Collagen is a natural fibrous protein of the extracellular matrix.1 It contains three proteins wrapped around each other to form a triple-helix structure.2 Collagen is a biocompatible structural protein that is ideal for tissue engineering and regenerative purposes.3
Actions and Benefits of Collagen Dressings in Wound Healing
Collagen fibers influence a cellular response regulated by integrin; this is achieved through the biological process of fibrillogenesis. Fibrillogenesis comprises collagen network formation and interaction within the cellular level. The fibers cross-link to stabilize and sustain bioactivity and bioavailability.2 Fibroblasts enhance the structure support and protein scaffolds of the extracellular matrix.4 Collagen-based biomaterials stimulate specific cells, such as macrophages and fibroblasts, that positively impact wound healing. These materials can provide moisture or absorption, depending on the delivery system.5
Rather than attempting to control the wound’s macroenvironment as other dressings do, collagen dressings target specific defects in the chronic wound healing environment and promote healing at the biochemical level by manipulating wound biochemistry. They correct imbalances in the wound microenvironment.5
Collagen dressings impact all phases of wound healing, including4:
- Hemostasis: After an injury, the interaction between broken collagen and platelets leads to activation of the clotting cascade.
- Inflammation: Proteases break the collagen into small fragments, a process that stimulates the migration of inflammatory cells to the wound bed.
- Proliferation: Fibroblasts deposit endogenous collagen; vascular endothelial cells form granulation cells, and keratinocytes aid re-epithelialization.
- Remodeling: Collagen fibers mature, rearrange, and align to create a bridge between the borders of the damaged tissue.
Collagen Products Available for Wound Care
There are 16 types of collagen found naturally, although the types most frequently used for collagen dressings are type 1 and a combination of type 1 and denatured collagen. Type 1 collagen accounts for approximately 80% to 90% of the body’s collagen and provides structure to skin, bones, tendons, connective tissue, and teeth.6
Many of the collagen products available contain bovine, ovine, equine, avian, piscine, or porcine collagen that has been treated to make it non-antigenic.3 Oxidized regenerated cellulose, a plant-based material, can be combined with collagen to produce a dressing that is capable of binding to and protecting growth factors by binding and inactivating matrix metalloproteinases in the wound environment.5 Various collagen technologies have been paired with additional ingredients such as alginate, hydrogel, silver, polyhexamethlene biguanide (PHMB), carboxymethyl cellulose (CMC), and ethylenediaminetetraacetic acid (EDTA).7
Numerous different collagen dressings are available. These dressings may use different carriers and combine agents, such as gels, pastes, polymers, and oxidized regenerated cellulose. Collagen may vary in type and source, and some types are combined with silver to enhance bioburden management further.5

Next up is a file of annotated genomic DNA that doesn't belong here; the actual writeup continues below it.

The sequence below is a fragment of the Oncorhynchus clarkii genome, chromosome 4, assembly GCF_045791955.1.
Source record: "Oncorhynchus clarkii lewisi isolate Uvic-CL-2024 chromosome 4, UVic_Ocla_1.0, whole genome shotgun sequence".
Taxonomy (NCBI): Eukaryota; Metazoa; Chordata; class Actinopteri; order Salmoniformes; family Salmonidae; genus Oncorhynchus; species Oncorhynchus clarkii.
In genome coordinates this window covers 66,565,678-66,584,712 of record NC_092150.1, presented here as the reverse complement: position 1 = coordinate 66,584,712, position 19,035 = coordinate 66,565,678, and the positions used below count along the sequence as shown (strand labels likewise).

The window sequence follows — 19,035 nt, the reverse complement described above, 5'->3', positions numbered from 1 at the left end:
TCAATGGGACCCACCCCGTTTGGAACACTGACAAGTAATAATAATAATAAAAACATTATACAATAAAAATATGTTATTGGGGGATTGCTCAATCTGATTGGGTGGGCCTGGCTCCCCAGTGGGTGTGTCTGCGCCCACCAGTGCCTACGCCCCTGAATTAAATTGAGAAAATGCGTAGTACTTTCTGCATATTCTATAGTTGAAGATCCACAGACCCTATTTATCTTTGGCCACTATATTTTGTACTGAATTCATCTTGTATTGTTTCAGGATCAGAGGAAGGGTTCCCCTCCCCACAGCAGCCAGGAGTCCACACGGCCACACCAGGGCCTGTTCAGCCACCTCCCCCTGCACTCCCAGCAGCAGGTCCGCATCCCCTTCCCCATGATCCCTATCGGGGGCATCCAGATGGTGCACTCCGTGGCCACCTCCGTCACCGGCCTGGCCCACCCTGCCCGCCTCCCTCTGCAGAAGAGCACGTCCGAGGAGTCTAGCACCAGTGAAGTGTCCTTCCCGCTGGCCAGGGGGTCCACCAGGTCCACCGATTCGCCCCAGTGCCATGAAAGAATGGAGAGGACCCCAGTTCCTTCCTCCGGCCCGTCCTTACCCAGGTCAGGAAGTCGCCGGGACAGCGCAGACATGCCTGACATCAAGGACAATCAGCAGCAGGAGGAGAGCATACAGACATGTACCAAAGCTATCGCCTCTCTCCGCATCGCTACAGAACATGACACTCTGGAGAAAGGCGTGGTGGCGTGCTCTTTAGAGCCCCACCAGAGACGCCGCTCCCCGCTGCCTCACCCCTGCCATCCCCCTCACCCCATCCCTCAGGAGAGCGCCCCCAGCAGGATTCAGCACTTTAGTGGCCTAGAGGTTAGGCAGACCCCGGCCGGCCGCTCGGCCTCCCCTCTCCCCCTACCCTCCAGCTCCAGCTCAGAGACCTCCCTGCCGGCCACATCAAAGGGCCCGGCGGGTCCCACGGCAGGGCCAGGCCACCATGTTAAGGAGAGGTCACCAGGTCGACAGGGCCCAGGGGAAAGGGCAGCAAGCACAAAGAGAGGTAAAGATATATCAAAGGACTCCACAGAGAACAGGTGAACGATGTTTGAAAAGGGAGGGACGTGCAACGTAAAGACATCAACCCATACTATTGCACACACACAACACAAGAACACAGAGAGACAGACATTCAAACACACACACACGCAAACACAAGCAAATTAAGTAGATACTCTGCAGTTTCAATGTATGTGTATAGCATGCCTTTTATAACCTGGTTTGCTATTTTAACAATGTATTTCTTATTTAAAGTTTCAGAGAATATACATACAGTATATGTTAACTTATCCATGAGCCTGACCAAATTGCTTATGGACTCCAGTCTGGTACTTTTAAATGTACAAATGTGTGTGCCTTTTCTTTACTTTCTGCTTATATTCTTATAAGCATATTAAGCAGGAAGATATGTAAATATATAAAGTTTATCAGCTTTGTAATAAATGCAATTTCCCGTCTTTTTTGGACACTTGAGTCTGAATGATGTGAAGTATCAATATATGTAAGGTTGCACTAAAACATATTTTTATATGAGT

During manufacturing, the integrity of collagen can be altered or destroyed. Denatured collagen, or that which has lost its triple-helical formation, does not easily interact with host tissue, and fibroblasts may not migrate significantly.4
Ideally, collagen dressings work best when4
- Their native structure is intact rather than denatured, altered, or cross-linked.
- They contain the highest amount of collagen content.
- Are composed solely or primarily of type 1 collagen.
When choosing a collagen dressing, it’s crucial to consider cost, the type of collagen it contains, the way the dressing has been manufactured, and how it provides a reduction of proteolytic enzymes and a scaffold for healing. It’s also essential to understand the unique needs of the wound itself. These dressings may additionally provide anti-infective, anti-inflammatory, antifibrotic, and analgesic properties, depending on the unique wound characteristics.5
- Kathula RP, Rekha B, Kathula H. Comparative study between collagen dressings with non-collagen dressings on clean surgical wounds. IAIM. 2020;7(10):5-8.
- Wu S, Applewhite AJ, Niezgoda J, et al. Oxidixed regenerated cellulose/collagen dressings: review of evidence and recommendations. Adv Skin Wound Care. 2017;30(11(Suppl 1):S1-S18.
- Naomi R, Fauzi MB. Cellulose/collagen dressings for diabetic foot ulcer: a review. Pharmaceutics. 2020;12(9):881. doi: 10.3390/pharmaceutics12090881.
- Sherman R. Are all collagen dressings the same? Knowing the difference makes all the difference. 2019. https://www.biologiq.nl/wp-content/uploads/2019/08/Are-all-collagen-dres.... Accessed December 20, 2020.
- Fleck CA, Simman R. Modern collagen wound dressings: function and purpose. J Am Col Certif Wound Spec. 2011;2(3):50-54..
- Lodish H, Berk A, Zipursky SL, et al. Collagen: the fibrous proteins of the matrix. In: Molecular Cell Biology. 4th ed. New York, NY: W.H. Freeman; 2000. https://www.ncbi.nlm.nih.gov/books/NBK21582/. Accessed January 5, 2021.
- What you need to know about collagen wound dressings. 2017. https://woundcareadvisor.com/what-you-need-to-know-about-collagen-wound-.... Accessed January 19, 2020.
The views and opinions expressed in this blog are solely those of the author, and do not represent the views of WoundSource, Kestrel Health Information, Inc., its affiliates, or subsidiary companies.